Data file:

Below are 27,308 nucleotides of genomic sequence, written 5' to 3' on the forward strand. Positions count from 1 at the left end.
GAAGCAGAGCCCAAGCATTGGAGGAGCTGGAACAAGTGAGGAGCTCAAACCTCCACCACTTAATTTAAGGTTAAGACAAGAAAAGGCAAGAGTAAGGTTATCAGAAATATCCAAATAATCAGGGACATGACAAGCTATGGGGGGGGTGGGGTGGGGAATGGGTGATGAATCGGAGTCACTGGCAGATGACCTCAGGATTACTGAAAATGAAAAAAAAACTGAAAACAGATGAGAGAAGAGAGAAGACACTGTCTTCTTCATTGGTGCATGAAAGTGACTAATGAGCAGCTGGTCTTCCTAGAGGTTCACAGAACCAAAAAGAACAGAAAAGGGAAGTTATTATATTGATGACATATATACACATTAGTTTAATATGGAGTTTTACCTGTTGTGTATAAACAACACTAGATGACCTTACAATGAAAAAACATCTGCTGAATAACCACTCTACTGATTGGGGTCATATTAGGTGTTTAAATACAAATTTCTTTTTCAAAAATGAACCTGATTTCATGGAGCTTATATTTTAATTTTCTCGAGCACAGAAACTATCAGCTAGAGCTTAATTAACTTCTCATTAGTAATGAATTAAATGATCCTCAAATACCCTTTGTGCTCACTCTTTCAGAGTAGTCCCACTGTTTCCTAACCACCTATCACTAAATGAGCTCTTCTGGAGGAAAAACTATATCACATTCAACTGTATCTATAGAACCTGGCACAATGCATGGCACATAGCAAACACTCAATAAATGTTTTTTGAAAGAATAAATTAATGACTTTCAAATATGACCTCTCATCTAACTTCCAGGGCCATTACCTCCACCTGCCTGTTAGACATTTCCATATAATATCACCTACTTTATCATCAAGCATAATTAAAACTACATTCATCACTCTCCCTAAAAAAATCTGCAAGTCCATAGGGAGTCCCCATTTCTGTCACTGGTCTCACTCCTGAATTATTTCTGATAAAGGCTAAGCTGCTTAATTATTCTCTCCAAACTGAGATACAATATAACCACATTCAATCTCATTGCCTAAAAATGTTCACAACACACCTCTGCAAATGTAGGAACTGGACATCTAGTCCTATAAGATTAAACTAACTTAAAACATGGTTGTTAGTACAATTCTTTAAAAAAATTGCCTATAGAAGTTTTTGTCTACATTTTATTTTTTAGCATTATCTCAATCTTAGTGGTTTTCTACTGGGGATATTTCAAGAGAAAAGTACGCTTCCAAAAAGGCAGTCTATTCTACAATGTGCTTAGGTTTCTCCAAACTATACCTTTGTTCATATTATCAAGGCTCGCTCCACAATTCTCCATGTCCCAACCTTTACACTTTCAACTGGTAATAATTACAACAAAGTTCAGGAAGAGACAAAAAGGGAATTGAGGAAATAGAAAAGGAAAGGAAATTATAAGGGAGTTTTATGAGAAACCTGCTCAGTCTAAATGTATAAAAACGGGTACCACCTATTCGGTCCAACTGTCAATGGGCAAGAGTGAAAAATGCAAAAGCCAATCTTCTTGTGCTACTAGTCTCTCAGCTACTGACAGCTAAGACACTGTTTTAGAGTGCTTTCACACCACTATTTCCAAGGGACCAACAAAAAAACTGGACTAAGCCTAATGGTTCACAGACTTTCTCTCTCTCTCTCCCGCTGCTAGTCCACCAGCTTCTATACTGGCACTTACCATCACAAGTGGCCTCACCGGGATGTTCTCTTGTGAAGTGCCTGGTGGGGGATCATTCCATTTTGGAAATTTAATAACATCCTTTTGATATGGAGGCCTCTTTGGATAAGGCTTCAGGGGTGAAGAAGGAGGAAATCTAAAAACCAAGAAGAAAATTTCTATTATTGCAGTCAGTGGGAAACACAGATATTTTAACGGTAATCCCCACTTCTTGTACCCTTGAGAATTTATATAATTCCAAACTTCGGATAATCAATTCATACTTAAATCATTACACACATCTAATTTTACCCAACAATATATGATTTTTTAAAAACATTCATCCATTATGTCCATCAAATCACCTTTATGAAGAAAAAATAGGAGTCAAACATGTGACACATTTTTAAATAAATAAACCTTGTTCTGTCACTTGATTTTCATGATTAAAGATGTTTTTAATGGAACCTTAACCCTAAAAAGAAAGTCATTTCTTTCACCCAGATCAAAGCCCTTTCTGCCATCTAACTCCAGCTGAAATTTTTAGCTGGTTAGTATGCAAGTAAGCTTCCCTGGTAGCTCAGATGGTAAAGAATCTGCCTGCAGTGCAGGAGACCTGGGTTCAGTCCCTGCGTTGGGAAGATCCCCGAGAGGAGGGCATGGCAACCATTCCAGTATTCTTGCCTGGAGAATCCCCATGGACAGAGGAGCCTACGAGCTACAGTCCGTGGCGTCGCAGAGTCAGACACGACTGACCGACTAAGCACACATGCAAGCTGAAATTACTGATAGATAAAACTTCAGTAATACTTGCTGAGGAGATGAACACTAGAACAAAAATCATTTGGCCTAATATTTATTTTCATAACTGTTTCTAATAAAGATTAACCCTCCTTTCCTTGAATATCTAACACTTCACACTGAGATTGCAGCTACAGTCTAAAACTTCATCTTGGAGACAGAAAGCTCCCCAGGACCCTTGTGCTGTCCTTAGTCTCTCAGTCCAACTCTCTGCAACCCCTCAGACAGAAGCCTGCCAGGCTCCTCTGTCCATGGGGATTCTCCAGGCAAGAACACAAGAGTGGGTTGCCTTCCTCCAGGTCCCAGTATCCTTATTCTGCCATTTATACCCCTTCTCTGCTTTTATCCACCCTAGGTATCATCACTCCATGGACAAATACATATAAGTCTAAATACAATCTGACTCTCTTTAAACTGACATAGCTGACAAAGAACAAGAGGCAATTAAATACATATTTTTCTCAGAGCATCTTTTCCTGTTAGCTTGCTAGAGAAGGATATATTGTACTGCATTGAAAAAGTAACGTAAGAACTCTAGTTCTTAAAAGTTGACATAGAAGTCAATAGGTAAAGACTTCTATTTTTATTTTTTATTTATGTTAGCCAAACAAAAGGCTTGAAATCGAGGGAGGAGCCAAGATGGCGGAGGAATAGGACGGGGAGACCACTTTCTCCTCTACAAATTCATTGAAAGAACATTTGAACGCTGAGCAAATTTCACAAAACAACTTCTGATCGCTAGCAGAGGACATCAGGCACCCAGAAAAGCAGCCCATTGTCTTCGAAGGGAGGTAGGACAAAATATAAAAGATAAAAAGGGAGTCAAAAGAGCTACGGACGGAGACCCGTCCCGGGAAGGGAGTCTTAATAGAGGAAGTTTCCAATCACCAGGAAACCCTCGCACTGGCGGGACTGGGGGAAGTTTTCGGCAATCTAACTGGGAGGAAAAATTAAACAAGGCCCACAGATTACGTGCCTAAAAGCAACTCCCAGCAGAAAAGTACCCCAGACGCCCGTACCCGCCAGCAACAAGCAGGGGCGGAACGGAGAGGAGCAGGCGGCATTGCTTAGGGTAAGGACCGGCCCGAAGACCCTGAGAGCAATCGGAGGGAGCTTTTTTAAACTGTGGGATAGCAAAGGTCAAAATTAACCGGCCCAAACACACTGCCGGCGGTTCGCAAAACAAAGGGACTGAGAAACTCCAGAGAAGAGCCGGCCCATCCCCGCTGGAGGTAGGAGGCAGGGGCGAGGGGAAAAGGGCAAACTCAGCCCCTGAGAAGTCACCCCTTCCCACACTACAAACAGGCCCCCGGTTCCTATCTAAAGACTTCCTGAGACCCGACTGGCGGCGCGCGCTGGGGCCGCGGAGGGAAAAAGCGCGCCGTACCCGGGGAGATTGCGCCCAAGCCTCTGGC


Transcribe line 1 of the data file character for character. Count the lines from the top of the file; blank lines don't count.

Below are 27,308 nucleotides of genomic sequence, written 5' to 3' on the forward strand. Positions count from 1 at the left end.